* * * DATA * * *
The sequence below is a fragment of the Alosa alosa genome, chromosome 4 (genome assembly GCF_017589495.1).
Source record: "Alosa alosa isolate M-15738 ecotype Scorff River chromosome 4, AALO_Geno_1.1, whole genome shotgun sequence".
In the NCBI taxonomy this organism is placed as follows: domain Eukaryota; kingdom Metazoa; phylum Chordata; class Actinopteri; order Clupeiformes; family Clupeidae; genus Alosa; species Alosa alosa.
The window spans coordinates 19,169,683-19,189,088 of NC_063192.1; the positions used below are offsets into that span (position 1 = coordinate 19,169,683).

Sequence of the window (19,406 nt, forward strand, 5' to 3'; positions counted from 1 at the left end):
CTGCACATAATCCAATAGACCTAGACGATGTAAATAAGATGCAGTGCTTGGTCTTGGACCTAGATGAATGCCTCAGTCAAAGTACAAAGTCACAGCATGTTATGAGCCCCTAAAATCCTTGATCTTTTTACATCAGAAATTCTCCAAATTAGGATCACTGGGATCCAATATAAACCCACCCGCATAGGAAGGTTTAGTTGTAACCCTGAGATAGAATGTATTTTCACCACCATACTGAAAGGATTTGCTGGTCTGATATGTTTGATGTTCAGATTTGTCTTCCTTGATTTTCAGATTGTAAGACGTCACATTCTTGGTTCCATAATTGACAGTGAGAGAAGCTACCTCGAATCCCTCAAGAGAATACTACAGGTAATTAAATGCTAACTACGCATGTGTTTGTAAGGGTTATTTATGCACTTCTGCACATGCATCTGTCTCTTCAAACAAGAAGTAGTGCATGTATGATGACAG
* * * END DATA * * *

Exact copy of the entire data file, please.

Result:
The sequence below is a fragment of the Alosa alosa genome, chromosome 4 (genome assembly GCF_017589495.1).
Source record: "Alosa alosa isolate M-15738 ecotype Scorff River chromosome 4, AALO_Geno_1.1, whole genome shotgun sequence".
In the NCBI taxonomy this organism is placed as follows: domain Eukaryota; kingdom Metazoa; phylum Chordata; class Actinopteri; order Clupeiformes; family Clupeidae; genus Alosa; species Alosa alosa.
The window spans coordinates 19,169,683-19,189,088 of NC_063192.1; the positions used below are offsets into that span (position 1 = coordinate 19,169,683).

Sequence of the window (19,406 nt, forward strand, 5' to 3'; positions counted from 1 at the left end):
CTGCACATAATCCAATAGACCTAGACGATGTAAATAAGATGCAGTGCTTGGTCTTGGACCTAGATGAATGCCTCAGTCAAAGTACAAAGTCACAGCATGTTATGAGCCCCTAAAATCCTTGATCTTTTTACATCAGAAATTCTCCAAATTAGGATCACTGGGATCCAATATAAACCCACCCGCATAGGAAGGTTTAGTTGTAACCCTGAGATAGAATGTATTTTCACCACCATACTGAAAGGATTTGCTGGTCTGATATGTTTGATGTTCAGATTTGTCTTCCTTGATTTTCAGATTGTAAGACGTCACATTCTTGGTTCCATAATTGACAGTGAGAGAAGCTACCTCGAATCCCTCAAGAGAATACTACAGGTAATTAAATGCTAACTACGCATGTGTTTGTAAGGGTTATTTATGCACTTCTGCACATGCATCTGTCTCTTCAAACAAGAAGTAGTGCATGTATGATGACAG